• Wed. Jul 24th, 2024
The Ann Wilson Thing

As half of the sister duo fronting Heart, Ann Wilson has one of the most unmistakable voices in rock and roll. When one of those classic songs comes on the radio, you instantly know who is singing it, and rightfully so. Over the years, Ann’s talents have not been relegated to Heart alone, and with her new side project/tour, The Ann Wilson Thing, she aims to show audiences a completely different musical side to herself than fans would get on a Heart album.

The first The Ann Wilson Thing release is the #1 EP, released digitally in September. The release has been out for nearly two months as of the writing of this review, but this fan missed it on its initial release. Having just heard about it, and being someone who always has to go back and check out solo albums and/or side projects from Heart members, I knew that this was something I had to hear.


The Ann Wilson Thing #1 is the first EP from Ann Wilson, as a part of this side project/tour.
The Ann Wilson Thing #1 is the first EP from Ann Wilson, as a part of this side project/tour.


For The Ann Wilson Thing #1 EP, the backing band for the tracks is comprised of Craig Bartock, Dan Rothchild, Chris Joyner, and Ben Smith. In other words, basically the musicians who comprise the current version of Heart. Ann’s sister Nancy Wilson guests on one of the tracks as well.

This EP consists of a mere four songs, but the question on any fan’s mind is as to whether or not they are worth taking the time to listen to. It is interesting to note that the majority of the songs here are covers. Likewise, even though the EP’s players are all Heart members, the sound here is drastically different, with a more mature, almost adult contemporary sound, featuring jazzy and bluesy elements throughout. Will you want to give this EP from The Ann Wilson Thing a listen? And what can you expect?


Tracklist and personnel for the EP.
Tracklist and personnel for the EP.


Okay, let us get the bad news out of the way first – the cover of Buffalo Springfield’s “For What It’s worth” is terrible. This feels like an attempt to reinvent the song as a sort of jazz/big band arrangement, and it is completely stripped of the simple, low key nature of the original, that made it so effective a protest anthem. I am all for attempts at reinventing a song, but this opening cut is a disaster and serves more to butcher the song than benefit it.

Fortunately, that opening blunder is really the only major problem on this EP. “Fool No More,” the lone song on the EP co-written by Ann herself, is by far its strongest, with a mature, bluesy feel throughout; the songwriting and performance alike here are brilliant. The fact that the song is not likely going to be a bigger hit is absolutely criminal. “Ain’t No Way” is an Aretha Franklin cover, and a solid reinvention of the classic Motown anthem. Unlike the EP’s first track, reinventing this track with a full band and a bluesy arrangement works surprisingly well. Nancy Wilson guests on guitar and backing vocals on this one as well. Closing out the EP is a cover of Ray Charles’ “Danger Zone,” which is noticeably more low key and stripped down than the rest of the EP; this is just Ann with a keyboard player and nothing more. The vocals have a strange, almost lo-fi feel to them, likely deliberate to make this sound like an older recording. Somehow, it works and wins the listener over.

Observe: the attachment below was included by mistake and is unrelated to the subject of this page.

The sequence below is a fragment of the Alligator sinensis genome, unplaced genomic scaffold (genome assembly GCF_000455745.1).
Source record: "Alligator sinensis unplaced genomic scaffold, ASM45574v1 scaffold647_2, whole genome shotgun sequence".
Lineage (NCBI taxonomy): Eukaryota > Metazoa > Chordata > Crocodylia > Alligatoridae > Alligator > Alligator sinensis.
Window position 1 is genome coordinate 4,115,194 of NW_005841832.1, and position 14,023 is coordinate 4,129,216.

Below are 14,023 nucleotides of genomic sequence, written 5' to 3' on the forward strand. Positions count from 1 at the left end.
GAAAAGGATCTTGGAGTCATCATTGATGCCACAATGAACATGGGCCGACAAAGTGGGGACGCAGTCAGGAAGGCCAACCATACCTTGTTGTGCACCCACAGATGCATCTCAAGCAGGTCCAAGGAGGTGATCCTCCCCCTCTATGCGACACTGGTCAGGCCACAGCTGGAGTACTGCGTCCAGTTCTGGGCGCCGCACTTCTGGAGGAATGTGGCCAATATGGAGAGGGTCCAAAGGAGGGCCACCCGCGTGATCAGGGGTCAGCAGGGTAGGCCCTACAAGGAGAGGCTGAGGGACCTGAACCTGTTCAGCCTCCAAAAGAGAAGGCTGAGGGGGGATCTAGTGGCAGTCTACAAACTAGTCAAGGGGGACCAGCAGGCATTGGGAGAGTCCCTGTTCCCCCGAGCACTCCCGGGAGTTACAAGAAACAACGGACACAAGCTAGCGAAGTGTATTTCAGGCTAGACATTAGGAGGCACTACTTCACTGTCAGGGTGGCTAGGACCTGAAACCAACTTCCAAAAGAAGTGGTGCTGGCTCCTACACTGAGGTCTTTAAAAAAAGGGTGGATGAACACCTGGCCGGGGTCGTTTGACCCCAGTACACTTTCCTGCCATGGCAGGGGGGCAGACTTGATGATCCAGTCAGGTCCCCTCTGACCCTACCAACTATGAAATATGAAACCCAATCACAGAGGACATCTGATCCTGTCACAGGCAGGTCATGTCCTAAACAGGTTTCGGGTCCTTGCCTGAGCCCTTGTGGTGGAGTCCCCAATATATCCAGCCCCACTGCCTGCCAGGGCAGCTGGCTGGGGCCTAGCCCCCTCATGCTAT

Aside from one dud, Ann Wilson has proven herself with this EP; there is definitely more to her than just Heart music! If you are a fan of Ann and/or Heart, you owe it to yourself to give this EP a listen at least once. Just do not come in here expecting “The New Heart Album.”



By Taylor T Carlson

Taylor T Carlson Assistant Editor/Senior Staff Writer Taylor T. Carlson was born August 17, 1984, and has called the Vegas Valley home his entire life. A die-hard fan of classic rock and metal music, Taylor has been writing album and concert reviews since he was 16 years old, and continues to do so, having done well over 1,000 reviews. He is also a fan of video gaming and cinema, and has reviewed a number of games and films as well, old and new alike. His thorough and honest (some would say brutally honest) reviewing style has won him the respect of hundreds of music fans and musicians alike, both local and abroad, and the ire of just as many others. Despite being one of the youngest attendees at classic hard rock/metal shows around Vegas, he is also one of the most knowledgeable, having gained the unofficial nickname of “The Eddie Trunk of Las Vegas.” In addition to reviews, Taylor has written and self-published three books on classic hard rock bands, and is a regular participant in rock and roll trivia contests. Taylor also holds a masters degree in special education from the University of Nevada Las Vegas (UNLV), and has appeared on the hit History Channel television series Pawn Stars. His dream is to be able to one day make a living from writing music books and reviews.

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